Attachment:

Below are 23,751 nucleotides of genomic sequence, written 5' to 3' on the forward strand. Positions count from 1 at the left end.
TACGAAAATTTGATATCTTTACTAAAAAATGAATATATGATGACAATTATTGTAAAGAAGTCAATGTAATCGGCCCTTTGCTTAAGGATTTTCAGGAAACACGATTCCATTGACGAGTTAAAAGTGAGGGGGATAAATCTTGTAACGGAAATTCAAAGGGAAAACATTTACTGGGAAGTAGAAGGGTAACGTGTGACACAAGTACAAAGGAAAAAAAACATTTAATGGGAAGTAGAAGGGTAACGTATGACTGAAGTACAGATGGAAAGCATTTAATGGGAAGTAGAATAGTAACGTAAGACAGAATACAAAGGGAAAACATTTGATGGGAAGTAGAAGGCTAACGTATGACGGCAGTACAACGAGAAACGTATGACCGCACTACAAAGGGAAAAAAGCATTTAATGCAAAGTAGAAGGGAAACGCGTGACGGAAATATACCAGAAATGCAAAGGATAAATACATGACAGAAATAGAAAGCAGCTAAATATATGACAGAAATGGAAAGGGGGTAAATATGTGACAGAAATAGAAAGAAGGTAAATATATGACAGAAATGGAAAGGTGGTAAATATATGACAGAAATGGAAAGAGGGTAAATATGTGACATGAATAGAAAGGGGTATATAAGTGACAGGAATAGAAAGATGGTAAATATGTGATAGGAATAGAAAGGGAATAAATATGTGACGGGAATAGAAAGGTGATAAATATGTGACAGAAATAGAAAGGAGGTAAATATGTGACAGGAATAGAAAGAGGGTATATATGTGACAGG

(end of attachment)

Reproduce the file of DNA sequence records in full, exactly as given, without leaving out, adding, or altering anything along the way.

Below are 23,751 nucleotides of genomic sequence, written 5' to 3' on the forward strand. Positions count from 1 at the left end.
TACGAAAATTTGATATCTTTACTAAAAAATGAATATATGATGACAATTATTGTAAAGAAGTCAATGTAATCGGCCCTTTGCTTAAGGATTTTCAGGAAACACGATTCCATTGACGAGTTAAAAGTGAGGGGGATAAATCTTGTAACGGAAATTCAAAGGGAAAACATTTACTGGGAAGTAGAAGGGTAACGTGTGACACAAGTACAAAGGAAAAAAAACATTTAATGGGAAGTAGAAGGGTAACGTATGACTGAAGTACAGATGGAAAGCATTTAATGGGAAGTAGAATAGTAACGTAAGACAGAATACAAAGGGAAAACATTTGATGGGAAGTAGAAGGCTAACGTATGACGGCAGTACAACGAGAAACGTATGACCGCACTACAAAGGGAAAAAAGCATTTAATGCAAAGTAGAAGGGAAACGCGTGACGGAAATATACCAGAAATGCAAAGGATAAATACATGACAGAAATAGAAAGCAGCTAAATATATGACAGAAATGGAAAGGGGGTAAATATGTGACAGAAATAGAAAGAAGGTAAATATATGACAGAAATGGAAAGGTGGTAAATATATGACAGAAATGGAAAGAGGGTAAATATGTGACATGAATAGAAAGGGGTATATAAGTGACAGGAATAGAAAGATGGTAAATATGTGATAGGAATAGAAAGGGAATAAATATGTGACGGGAATAGAAAGGTGATAAATATGTGACAGAAATAGAAAGGAGGTAAATATGTGACAGGAATAGAAAGAGGGTATATATGTGACAGG